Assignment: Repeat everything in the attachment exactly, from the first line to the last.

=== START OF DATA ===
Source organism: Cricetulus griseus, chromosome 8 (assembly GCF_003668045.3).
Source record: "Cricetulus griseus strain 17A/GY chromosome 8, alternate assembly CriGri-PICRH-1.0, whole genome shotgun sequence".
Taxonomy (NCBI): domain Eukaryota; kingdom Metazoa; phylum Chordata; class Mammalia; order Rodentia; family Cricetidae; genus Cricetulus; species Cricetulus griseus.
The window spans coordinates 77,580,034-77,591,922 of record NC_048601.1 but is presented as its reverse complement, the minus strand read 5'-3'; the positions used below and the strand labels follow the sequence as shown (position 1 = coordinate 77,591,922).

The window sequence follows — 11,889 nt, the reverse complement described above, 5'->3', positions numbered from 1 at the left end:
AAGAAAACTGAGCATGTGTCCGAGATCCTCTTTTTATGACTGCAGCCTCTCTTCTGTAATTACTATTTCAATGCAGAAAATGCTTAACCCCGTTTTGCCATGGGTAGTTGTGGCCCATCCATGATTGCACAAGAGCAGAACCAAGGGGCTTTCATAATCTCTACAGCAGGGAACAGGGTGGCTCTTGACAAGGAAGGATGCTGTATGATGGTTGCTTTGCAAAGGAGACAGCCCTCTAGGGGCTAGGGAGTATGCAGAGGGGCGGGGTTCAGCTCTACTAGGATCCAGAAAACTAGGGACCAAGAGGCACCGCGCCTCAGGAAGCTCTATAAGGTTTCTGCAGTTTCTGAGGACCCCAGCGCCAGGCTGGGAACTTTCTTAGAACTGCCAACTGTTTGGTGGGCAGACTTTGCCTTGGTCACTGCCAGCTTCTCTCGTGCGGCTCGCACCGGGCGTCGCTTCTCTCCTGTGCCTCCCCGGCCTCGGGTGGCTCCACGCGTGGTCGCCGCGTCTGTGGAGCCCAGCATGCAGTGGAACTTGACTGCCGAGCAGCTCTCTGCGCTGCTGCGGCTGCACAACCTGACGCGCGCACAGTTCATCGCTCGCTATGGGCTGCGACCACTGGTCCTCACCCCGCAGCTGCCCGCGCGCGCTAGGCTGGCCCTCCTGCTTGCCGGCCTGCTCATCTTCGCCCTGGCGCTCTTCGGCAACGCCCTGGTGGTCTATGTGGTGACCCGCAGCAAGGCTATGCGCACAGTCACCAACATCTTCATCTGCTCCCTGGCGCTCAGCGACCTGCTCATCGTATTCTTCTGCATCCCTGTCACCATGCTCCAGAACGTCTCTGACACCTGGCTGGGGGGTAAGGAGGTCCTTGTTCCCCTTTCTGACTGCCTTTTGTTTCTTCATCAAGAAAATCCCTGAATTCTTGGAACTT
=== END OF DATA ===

Source organism: Cricetulus griseus, chromosome 8 (assembly GCF_003668045.3).
Source record: "Cricetulus griseus strain 17A/GY chromosome 8, alternate assembly CriGri-PICRH-1.0, whole genome shotgun sequence".
Taxonomy (NCBI): domain Eukaryota; kingdom Metazoa; phylum Chordata; class Mammalia; order Rodentia; family Cricetidae; genus Cricetulus; species Cricetulus griseus.
The window spans coordinates 77,580,034-77,591,922 of record NC_048601.1 but is presented as its reverse complement, the minus strand read 5'-3'; the positions used below and the strand labels follow the sequence as shown (position 1 = coordinate 77,591,922).

The window sequence follows — 11,889 nt, the reverse complement described above, 5'->3', positions numbered from 1 at the left end:
AAGAAAACTGAGCATGTGTCCGAGATCCTCTTTTTATGACTGCAGCCTCTCTTCTGTAATTACTATTTCAATGCAGAAAATGCTTAACCCCGTTTTGCCATGGGTAGTTGTGGCCCATCCATGATTGCACAAGAGCAGAACCAAGGGGCTTTCATAATCTCTACAGCAGGGAACAGGGTGGCTCTTGACAAGGAAGGATGCTGTATGATGGTTGCTTTGCAAAGGAGACAGCCCTCTAGGGGCTAGGGAGTATGCAGAGGGGCGGGGTTCAGCTCTACTAGGATCCAGAAAACTAGGGACCAAGAGGCACCGCGCCTCAGGAAGCTCTATAAGGTTTCTGCAGTTTCTGAGGACCCCAGCGCCAGGCTGGGAACTTTCTTAGAACTGCCAACTGTTTGGTGGGCAGACTTTGCCTTGGTCACTGCCAGCTTCTCTCGTGCGGCTCGCACCGGGCGTCGCTTCTCTCCTGTGCCTCCCCGGCCTCGGGTGGCTCCACGCGTGGTCGCCGCGTCTGTGGAGCCCAGCATGCAGTGGAACTTGACTGCCGAGCAGCTCTCTGCGCTGCTGCGGCTGCACAACCTGACGCGCGCACAGTTCATCGCTCGCTATGGGCTGCGACCACTGGTCCTCACCCCGCAGCTGCCCGCGCGCGCTAGGCTGGCCCTCCTGCTTGCCGGCCTGCTCATCTTCGCCCTGGCGCTCTTCGGCAACGCCCTGGTGGTCTATGTGGTGACCCGCAGCAAGGCTATGCGCACAGTCACCAACATCTTCATCTGCTCCCTGGCGCTCAGCGACCTGCTCATCGTATTCTTCTGCATCCCTGTCACCATGCTCCAGAACGTCTCTGACACCTGGCTGGGGGGTAAGGAGGTCCTTGTTCCCCTTTCTGACTGCCTTTTGTTTCTTCATCAAGAAAATCCCTGAATTCTTGGAACTT